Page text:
Venture capitalist subsidiaries of the Chevron Corporation and Occidental Petroleum Corporation are investing in innovative low-carbon technologies developed by Carbon Engineering (CE).

The two leaders in the oil and gas industry are investing in CE to help accelerate the commercialization of their clean air technologies. Investments being made by Oxy Low Carbon Ventures LLC and Chevron Technology Ventures, subsidiaries of Occidental Petroleum Corporation and Chevron Corporation, respectively, mark the first significant collaborative movement between the energy industry and carbon capture technology.

CE has been developing direct air capture (DAC) technology since its inception in 2009. DAC is an atmospheric-carbon capture technology that produces purified, compressed carbon dioxide. The technology is both flexible and scalable.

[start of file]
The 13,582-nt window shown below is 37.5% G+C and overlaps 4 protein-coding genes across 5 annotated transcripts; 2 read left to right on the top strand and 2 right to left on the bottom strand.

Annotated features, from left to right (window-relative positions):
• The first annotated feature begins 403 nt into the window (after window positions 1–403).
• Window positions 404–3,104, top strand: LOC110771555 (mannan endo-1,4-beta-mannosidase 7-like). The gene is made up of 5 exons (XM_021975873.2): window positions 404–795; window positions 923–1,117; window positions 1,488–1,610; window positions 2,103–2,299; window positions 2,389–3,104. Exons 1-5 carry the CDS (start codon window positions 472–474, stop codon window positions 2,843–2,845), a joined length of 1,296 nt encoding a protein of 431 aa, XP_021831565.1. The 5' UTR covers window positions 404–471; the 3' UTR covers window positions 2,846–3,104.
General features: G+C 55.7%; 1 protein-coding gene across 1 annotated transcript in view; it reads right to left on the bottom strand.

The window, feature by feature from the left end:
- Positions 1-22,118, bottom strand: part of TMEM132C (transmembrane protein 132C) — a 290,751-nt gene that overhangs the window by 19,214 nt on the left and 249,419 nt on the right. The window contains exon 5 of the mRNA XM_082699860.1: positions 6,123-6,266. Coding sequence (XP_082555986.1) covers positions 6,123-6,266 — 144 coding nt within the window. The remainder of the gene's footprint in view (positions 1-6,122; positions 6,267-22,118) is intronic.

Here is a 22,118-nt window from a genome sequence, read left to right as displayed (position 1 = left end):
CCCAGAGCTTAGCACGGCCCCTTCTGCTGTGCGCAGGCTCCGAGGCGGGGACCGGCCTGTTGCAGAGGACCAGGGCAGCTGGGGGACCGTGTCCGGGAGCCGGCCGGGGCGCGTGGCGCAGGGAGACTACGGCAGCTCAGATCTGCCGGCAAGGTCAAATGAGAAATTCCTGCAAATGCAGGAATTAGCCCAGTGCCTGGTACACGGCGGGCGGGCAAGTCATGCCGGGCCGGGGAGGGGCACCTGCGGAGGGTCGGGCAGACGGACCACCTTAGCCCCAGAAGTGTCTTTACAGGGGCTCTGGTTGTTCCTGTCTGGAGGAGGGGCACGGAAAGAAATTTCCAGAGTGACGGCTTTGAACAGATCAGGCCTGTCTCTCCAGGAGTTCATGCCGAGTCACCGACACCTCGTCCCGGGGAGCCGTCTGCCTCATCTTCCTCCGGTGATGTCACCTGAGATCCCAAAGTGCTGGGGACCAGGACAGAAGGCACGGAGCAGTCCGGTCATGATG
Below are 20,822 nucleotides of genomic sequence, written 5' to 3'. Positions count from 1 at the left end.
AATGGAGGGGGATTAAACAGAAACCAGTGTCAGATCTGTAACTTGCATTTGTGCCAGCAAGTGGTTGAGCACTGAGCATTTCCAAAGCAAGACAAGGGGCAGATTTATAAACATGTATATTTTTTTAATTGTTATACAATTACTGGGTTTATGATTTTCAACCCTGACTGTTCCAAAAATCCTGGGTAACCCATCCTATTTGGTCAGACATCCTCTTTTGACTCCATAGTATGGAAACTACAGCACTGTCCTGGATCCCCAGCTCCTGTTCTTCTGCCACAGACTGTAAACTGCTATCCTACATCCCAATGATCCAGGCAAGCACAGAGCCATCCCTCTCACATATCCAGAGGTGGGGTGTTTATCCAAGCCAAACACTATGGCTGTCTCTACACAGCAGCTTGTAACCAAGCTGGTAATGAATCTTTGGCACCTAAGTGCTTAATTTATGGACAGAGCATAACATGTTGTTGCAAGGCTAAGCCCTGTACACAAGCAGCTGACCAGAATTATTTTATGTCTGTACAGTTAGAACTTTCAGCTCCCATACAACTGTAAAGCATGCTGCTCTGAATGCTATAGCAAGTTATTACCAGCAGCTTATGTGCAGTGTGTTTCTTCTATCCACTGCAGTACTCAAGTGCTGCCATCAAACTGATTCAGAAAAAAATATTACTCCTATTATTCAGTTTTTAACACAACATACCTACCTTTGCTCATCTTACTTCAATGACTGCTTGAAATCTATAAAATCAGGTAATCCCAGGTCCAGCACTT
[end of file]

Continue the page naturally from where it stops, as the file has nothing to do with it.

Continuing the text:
CE has a functional pilot plant based on their DAC technology in Squamish, British Columbia, that has been operational since 2015, and have continued to develop the technology. A single commercial facility is claimed to have an annual capacity of up to 1 million tons of CO2 and supports industrial-scale CO2 removal. They estimate that each ton of sequestered CO2 would cost approximately $100 to $150.

The current focus of CE is to use DAC technology to produce clean-burning liquid fuels through Air to Fuels technology. Air to Fuels utilizes the sequestered CO2 from a DAC plant to produce liquid fuels, including diesel and jet fuel. The synthetic fuels produced are a drop-in replacement for traditional fossil fuels and would be compatible with existing infrastructure. The fuels produced are blendable with traditional fossil fuels, allowing for a gradual switch over.

Air to Fuels technology is based on DAC and electrolysis. Sequestered CO2 from a DAC plant is thermo-catalytically reacted with hydrogen to produce syngas, which is further processed into liquid fuel. Renewable energy technologies electrolyze water and produce liquid fuels with an acclaimed cost of less than a dollar per liter, which is cost competitive with biodiesel.